Tugnology ’09 Summary
The 2009 Tugnology Conference in Holland is over and your two MTVA delegates are safely back aboard their tugs. The conference was a real eye-opener as to how some things are done differently in the EU and other parts of the world. A vast amount of material was covered in the 2-day period as well as a large number of cocktail receptions and complimentary meals sponsored by MTU – Detroit Diesel, Samson Rope, DAMEN Shipyard and SANMAR Ltd.
The strongest impression that we took home with us was how closely all the industry stakeholders worked together and traded ideas, something sadly missing from the U.S. towing industry. The regulating authorities, harbormasters, industry trade groups and tug captains all work together toward improvement in their industry without spending millions on lobbying, litigation and constantly fighting one another off. Can anyone imagine the Coast Guard and AWO earnestly and enthusiastically sitting down at the same table with a group of working tug captains, mates, and engineers, presenting and listening to each other’s ideas on a level playing field, in a climate of mutual respect? Nobody’s perfect, but what we saw at Tugnology ’09 was much, much closer to that ideal situation than anything we’ve ever dreamed of over here.
It also seems that in some other ways we’re our own worst enemy. One representative from a marine insurance company that we spoke with explained how they try to avoid U.S. maritime like the plague because of the level of litigation and bullshit involved in dealing with U.S. customers. Is this surprising?
Overall, the U.S. is probably 5 – 7 years behind Europe in many areas including emissions reduction, training standards, equipment and vessel-design advances. Interior crew space noise levels in Europe are restricted to the 60 dB range on tugs, leaving most people’s hearing intact and allowing for better quality rest. Still, the average age of crews at Smit Maritime in Rotterdam is 54 years old, leaving no doubt that the personnel shortage is as pervasive overseas as it is here in North America. But it appears that we inadvertantly did do our part here in the U.S. to advance things with the Exxon Valdez Spill: it was actually responsible for much of the push worldwide to develop the technology used in today’s escort tugs, winches and indirect towing methods providing steering and braking forces not previously possible in the towing industry.
We will touch on some of the key points below and the 15 conference papers presented will be available on the MTVA website soon with the hope that some of these will stimulate interest and varying opinions from mariners. Please drop us a note with your thoughts as they come up while reading these interesting papers.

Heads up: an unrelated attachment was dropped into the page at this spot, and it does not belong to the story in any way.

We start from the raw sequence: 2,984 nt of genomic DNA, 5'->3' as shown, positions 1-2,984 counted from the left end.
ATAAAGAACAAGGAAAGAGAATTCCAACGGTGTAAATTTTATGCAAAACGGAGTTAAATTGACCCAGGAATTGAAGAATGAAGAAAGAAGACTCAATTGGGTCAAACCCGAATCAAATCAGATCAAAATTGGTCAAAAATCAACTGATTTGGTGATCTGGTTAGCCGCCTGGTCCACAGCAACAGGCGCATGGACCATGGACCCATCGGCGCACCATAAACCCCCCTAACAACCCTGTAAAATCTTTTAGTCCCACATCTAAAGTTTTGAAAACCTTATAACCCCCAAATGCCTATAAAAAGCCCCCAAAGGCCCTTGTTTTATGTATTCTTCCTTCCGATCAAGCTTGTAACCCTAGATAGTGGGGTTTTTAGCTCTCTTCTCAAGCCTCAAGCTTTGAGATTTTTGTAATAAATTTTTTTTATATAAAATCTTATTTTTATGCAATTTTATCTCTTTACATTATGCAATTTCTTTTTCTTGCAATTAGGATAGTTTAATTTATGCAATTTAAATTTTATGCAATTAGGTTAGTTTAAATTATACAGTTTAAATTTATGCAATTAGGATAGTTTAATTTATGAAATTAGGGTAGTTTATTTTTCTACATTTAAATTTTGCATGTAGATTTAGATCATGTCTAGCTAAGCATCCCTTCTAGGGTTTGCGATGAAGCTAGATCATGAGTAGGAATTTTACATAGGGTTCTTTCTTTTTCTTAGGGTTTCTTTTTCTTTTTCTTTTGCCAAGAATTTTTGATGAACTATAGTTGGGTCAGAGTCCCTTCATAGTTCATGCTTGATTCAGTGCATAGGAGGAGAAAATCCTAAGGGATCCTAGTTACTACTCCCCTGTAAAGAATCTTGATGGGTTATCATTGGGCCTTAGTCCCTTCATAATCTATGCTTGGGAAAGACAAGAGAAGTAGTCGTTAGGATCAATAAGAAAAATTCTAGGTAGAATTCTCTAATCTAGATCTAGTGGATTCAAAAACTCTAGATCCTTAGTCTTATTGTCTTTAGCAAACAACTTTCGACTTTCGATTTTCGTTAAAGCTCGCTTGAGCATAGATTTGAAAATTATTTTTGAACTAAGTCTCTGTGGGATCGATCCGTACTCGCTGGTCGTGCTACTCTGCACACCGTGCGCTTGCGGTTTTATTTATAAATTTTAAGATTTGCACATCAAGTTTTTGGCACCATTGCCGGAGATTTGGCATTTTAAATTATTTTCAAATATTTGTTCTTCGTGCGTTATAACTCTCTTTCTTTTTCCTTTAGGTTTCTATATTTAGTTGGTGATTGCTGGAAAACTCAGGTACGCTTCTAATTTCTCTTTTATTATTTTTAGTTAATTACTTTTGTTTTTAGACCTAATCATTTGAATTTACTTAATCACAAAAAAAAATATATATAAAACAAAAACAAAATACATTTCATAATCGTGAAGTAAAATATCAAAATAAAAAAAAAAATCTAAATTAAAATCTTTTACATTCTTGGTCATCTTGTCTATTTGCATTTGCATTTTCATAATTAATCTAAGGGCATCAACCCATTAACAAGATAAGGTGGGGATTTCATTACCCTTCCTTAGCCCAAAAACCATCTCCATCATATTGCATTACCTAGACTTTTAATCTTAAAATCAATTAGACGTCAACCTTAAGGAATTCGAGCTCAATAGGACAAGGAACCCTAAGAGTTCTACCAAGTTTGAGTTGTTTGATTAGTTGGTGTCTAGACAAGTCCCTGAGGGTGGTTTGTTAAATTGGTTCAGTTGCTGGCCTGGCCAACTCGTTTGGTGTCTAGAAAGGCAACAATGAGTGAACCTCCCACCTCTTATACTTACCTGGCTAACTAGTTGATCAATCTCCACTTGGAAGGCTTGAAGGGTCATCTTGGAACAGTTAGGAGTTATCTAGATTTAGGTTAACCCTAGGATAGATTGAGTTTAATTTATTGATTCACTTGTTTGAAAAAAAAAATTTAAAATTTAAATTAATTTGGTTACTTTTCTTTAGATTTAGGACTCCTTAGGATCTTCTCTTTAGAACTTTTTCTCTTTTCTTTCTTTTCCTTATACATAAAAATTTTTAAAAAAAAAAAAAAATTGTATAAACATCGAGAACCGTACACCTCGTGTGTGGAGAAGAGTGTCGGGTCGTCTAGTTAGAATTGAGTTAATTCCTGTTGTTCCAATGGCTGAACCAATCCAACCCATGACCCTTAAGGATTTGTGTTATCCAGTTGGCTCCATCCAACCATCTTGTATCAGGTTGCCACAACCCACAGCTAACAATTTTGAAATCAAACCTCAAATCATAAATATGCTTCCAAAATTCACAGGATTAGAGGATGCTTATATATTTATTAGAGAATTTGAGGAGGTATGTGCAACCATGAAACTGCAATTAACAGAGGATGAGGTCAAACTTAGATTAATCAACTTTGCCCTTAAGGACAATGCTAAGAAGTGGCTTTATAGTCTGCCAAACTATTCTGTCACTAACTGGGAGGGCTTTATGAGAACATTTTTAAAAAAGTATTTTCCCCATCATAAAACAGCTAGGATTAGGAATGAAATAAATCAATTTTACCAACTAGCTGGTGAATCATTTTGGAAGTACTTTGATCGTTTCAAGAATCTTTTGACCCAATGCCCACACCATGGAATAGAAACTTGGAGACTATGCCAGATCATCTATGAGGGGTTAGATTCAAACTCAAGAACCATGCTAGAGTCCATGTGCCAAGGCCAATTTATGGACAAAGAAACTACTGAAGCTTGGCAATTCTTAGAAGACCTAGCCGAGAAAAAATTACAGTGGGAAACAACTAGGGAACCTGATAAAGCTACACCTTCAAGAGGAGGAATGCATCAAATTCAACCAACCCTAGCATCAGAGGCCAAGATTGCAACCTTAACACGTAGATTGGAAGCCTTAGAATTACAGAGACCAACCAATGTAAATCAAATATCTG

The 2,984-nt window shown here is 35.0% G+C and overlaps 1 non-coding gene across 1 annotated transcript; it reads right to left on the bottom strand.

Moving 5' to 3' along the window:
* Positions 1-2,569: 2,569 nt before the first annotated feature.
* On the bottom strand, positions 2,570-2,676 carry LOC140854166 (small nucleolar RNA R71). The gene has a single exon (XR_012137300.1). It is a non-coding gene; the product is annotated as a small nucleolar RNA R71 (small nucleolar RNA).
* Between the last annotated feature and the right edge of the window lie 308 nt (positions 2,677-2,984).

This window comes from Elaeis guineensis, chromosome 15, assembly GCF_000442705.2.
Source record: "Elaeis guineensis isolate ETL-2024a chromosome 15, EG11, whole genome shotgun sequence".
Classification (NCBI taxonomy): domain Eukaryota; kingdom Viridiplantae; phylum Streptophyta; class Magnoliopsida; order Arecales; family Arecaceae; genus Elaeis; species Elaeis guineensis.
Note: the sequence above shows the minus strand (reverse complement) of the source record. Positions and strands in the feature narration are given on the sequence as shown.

Meeting the new emissions standards is not simply an option, and the compliance deadlines in 2012 and 2014 will leave many operators in the lurch if they don’t take steps now to adapt. Interestingly, many countries are using the system and standards developed by the U.S. Environmental Protection Agency as a model and are moving forward with adapting them for themselves. Conversely, the U.S. appears to be slower at implementing this E.P.A. model despite the fact that we developed it. While the slogan “going green” has a nice ring to it, and potential PR benefits, following through with some of the changes has proven difficult in many cases. Some emissions equipment such as exhaust scrubbers will require an additional 2% more fuel for the same amount of power output in order to overcome the back pressure on the exhaust. Shore power, or “cold ironing”, will also be a requirement soon, yet it is something the U.S. has been slow to embrace. Some urban areas with serious air pollution problems, such as the Los Angeles metro area, have moved forward but the rest of the country lags way behind.
The need for formal training to safely operate the more powerful and high-tech tugs is becoming more apparent as these vessels are being developed. The price for failing to do this has been demonstrated in some court cases where the companies were deemed negligent for not providing adequate training programs after training-related accidents have occurred.
Resolution 8 of STCW 1995 states that “A seafarer must not only be qualified to fulfill an operational role on board a vessel but also be competent to perform the assigned role “. To be compliant with a formally-accredited and audited QA (quality assurance) system such as ISO 9001 requires stringent adherence to specific training requirements and the documentation of that training in company records. Consultants recommend that 15% – 20% of a vessel’s crew should be in training at any given time. If vessels are being operating with bare minimum crews this is going to be impossible.